Hidden Cities by Daniel Fox
The first two volumes in the trilogy, Moshui, the Books of Stone and Water, were impressive. Indeed, the quality of both the narrative and the writing were, if anything, improving as the story moved towards a climax so nicely poised. So there was a moment of trepidation as I picked up the final volume. Would Hidden Cities maintain the momentum? Could Daniel Fox weave all the hanging threads together just so and leave us all satisfied?
Let’s just cast a brief glance back at Jade Man’s Skin. In a way, that’s all about the big stuff of people going to war and a dragon bringing destruction from the skies. It reaches a high point and then, because of the typhoon, everything finds an unexpected point of balance. It’s yin and yang between the earth and the sea, between the warring forces and the dragon. It’s time to hunker down and wait for the rain to stop. Only then can you review where you are in the campaign and decide what to do next.
Except the moment you stop running after the enemy, all the details come back into focus. What do you do with all the wounded? Can you feed all the surviving troops? Can you defend the city you so recently captured? What about the people who’ve been caught up in all the fighting? Even more importantly, the personal relationships intrude. There’s no time to think of your wife or lover while you’re fighting. Survival is all in the moment. So when Emperor can sit down with Mei Feng, and Jiao can observe Yu Shan with Siew Ren, the realities of pregnancy and of lost love become all too clear. Such recognitions change people’s emotions, perhaps even reshape them as individuals. Later, Tien can meet up with Han, that’s when Han is not riding the dragon and talking with her, of course. And then there’s Ma Lin and her daughters who now find themselves in service to Li-Goddess. Yes, it’s always important that people talk to each other, and with their gods and monsters.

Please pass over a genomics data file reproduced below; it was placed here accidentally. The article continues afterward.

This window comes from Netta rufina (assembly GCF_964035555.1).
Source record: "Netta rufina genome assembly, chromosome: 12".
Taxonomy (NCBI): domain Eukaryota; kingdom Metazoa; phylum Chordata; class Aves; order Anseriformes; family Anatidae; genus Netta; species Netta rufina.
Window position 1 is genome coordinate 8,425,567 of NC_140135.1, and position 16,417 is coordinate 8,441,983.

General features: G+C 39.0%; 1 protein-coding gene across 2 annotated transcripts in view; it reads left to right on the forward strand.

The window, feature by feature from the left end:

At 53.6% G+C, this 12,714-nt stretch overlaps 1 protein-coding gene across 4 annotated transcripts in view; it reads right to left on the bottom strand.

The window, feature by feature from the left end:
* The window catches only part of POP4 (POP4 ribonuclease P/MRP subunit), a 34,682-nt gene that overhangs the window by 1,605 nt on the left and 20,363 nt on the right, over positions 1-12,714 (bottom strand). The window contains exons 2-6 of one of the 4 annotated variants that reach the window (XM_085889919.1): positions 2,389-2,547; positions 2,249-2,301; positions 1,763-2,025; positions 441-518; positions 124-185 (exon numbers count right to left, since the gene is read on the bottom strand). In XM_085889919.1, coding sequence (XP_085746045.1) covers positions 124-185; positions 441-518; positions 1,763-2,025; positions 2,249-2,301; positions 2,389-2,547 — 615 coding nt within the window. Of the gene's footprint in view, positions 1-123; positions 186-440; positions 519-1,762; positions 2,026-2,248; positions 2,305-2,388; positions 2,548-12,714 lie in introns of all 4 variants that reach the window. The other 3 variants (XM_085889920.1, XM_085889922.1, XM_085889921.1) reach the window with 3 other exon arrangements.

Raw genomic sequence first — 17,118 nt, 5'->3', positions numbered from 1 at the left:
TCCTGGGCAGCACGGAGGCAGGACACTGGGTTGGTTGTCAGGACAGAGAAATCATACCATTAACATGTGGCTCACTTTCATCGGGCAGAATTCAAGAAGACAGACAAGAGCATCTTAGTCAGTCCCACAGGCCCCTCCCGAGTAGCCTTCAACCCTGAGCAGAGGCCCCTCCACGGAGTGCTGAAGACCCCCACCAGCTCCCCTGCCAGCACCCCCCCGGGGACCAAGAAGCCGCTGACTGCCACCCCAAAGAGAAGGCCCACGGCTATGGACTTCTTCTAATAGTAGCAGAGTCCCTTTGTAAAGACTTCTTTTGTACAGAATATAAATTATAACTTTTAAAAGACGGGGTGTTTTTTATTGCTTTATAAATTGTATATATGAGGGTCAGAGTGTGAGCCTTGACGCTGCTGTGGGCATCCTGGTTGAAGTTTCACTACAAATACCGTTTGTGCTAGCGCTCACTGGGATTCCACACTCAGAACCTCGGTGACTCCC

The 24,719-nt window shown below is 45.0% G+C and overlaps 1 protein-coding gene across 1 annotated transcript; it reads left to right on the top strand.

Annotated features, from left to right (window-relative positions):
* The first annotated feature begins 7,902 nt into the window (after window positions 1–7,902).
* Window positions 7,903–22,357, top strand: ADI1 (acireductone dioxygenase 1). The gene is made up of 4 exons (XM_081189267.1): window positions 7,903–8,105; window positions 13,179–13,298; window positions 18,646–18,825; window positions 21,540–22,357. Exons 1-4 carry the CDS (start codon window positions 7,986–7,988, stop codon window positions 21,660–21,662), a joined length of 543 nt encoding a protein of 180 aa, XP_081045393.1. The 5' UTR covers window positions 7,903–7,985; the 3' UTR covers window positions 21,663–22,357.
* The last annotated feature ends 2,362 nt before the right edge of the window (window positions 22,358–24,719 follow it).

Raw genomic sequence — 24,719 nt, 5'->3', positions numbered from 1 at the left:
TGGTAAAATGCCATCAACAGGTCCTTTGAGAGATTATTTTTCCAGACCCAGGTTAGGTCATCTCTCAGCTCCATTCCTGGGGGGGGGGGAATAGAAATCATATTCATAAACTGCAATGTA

As an aside, we should note a more general point about war. From time to time, there have been real attempts at total victory. Think about the destruction of Carthage where not only did the Romans pull down the city, but also salted the earth so no-one could farm there for generations. But few military campaigners have gone beyond the literal decimation, i.e. a reduction in the opposing forces by ten percent. You always need a core of competent people to till the land and run a range of manufacturing and service industries. There always comes a point when stability is more important than the egos of the leaders who would prefer to fight on. Except fighting is addictive, just like hunting. Addicts do not stop voluntarily. So the people have to save themselves. There’s a tipping point when enough of the people grow tired and hungry, where they run away or resist the call of the generals to attack or defend. If there are not enough soldiers, this forces an accommodation. The fighting stops.